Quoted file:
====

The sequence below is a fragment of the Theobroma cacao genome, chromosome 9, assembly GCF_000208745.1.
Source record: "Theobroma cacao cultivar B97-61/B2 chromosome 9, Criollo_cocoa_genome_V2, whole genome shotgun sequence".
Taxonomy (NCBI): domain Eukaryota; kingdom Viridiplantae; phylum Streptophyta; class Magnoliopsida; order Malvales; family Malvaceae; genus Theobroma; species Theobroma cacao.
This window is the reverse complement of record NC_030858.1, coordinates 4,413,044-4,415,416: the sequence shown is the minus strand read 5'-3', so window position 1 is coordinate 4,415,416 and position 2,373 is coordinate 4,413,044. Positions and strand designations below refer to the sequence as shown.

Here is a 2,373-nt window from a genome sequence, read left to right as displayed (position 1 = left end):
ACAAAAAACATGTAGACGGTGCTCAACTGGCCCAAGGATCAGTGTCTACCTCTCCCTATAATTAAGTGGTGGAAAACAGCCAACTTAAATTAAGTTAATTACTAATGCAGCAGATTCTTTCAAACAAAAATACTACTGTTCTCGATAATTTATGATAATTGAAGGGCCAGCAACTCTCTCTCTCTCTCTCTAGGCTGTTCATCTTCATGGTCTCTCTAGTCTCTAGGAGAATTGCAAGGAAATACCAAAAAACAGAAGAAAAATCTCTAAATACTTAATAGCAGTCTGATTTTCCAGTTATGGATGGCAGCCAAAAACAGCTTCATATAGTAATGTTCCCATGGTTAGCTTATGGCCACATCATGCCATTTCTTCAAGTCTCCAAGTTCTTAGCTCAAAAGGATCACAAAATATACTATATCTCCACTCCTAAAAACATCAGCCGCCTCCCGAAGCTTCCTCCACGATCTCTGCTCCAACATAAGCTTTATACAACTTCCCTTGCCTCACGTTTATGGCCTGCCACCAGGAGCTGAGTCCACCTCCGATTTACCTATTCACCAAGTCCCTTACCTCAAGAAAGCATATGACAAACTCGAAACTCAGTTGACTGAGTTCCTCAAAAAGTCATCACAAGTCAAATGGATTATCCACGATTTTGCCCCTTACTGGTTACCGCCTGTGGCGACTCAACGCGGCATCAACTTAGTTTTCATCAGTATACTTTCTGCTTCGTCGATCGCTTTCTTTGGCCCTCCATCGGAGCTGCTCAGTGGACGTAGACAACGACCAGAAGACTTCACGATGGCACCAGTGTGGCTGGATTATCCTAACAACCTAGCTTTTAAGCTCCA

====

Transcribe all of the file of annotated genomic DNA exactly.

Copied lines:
The sequence below is a fragment of the Theobroma cacao genome, chromosome 9, assembly GCF_000208745.1.
Source record: "Theobroma cacao cultivar B97-61/B2 chromosome 9, Criollo_cocoa_genome_V2, whole genome shotgun sequence".
Taxonomy (NCBI): domain Eukaryota; kingdom Viridiplantae; phylum Streptophyta; class Magnoliopsida; order Malvales; family Malvaceae; genus Theobroma; species Theobroma cacao.
This window is the reverse complement of record NC_030858.1, coordinates 4,413,044-4,415,416: the sequence shown is the minus strand read 5'-3', so window position 1 is coordinate 4,415,416 and position 2,373 is coordinate 4,413,044. Positions and strand designations below refer to the sequence as shown.

Here is a 2,373-nt window from a genome sequence, read left to right as displayed (position 1 = left end):
ACAAAAAACATGTAGACGGTGCTCAACTGGCCCAAGGATCAGTGTCTACCTCTCCCTATAATTAAGTGGTGGAAAACAGCCAACTTAAATTAAGTTAATTACTAATGCAGCAGATTCTTTCAAACAAAAATACTACTGTTCTCGATAATTTATGATAATTGAAGGGCCAGCAACTCTCTCTCTCTCTCTCTAGGCTGTTCATCTTCATGGTCTCTCTAGTCTCTAGGAGAATTGCAAGGAAATACCAAAAAACAGAAGAAAAATCTCTAAATACTTAATAGCAGTCTGATTTTCCAGTTATGGATGGCAGCCAAAAACAGCTTCATATAGTAATGTTCCCATGGTTAGCTTATGGCCACATCATGCCATTTCTTCAAGTCTCCAAGTTCTTAGCTCAAAAGGATCACAAAATATACTATATCTCCACTCCTAAAAACATCAGCCGCCTCCCGAAGCTTCCTCCACGATCTCTGCTCCAACATAAGCTTTATACAACTTCCCTTGCCTCACGTTTATGGCCTGCCACCAGGAGCTGAGTCCACCTCCGATTTACCTATTCACCAAGTCCCTTACCTCAAGAAAGCATATGACAAACTCGAAACTCAGTTGACTGAGTTCCTCAAAAAGTCATCACAAGTCAAATGGATTATCCACGATTTTGCCCCTTACTGGTTACCGCCTGTGGCGACTCAACGCGGCATCAACTTAGTTTTCATCAGTATACTTTCTGCTTCGTCGATCGCTTTCTTTGGCCCTCCATCGGAGCTGCTCAGTGGACGTAGACAACGACCAGAAGACTTCACGATGGCACCAGTGTGGCTGGATTATCCTAACAACCTAGCTTTTAAGCTCCA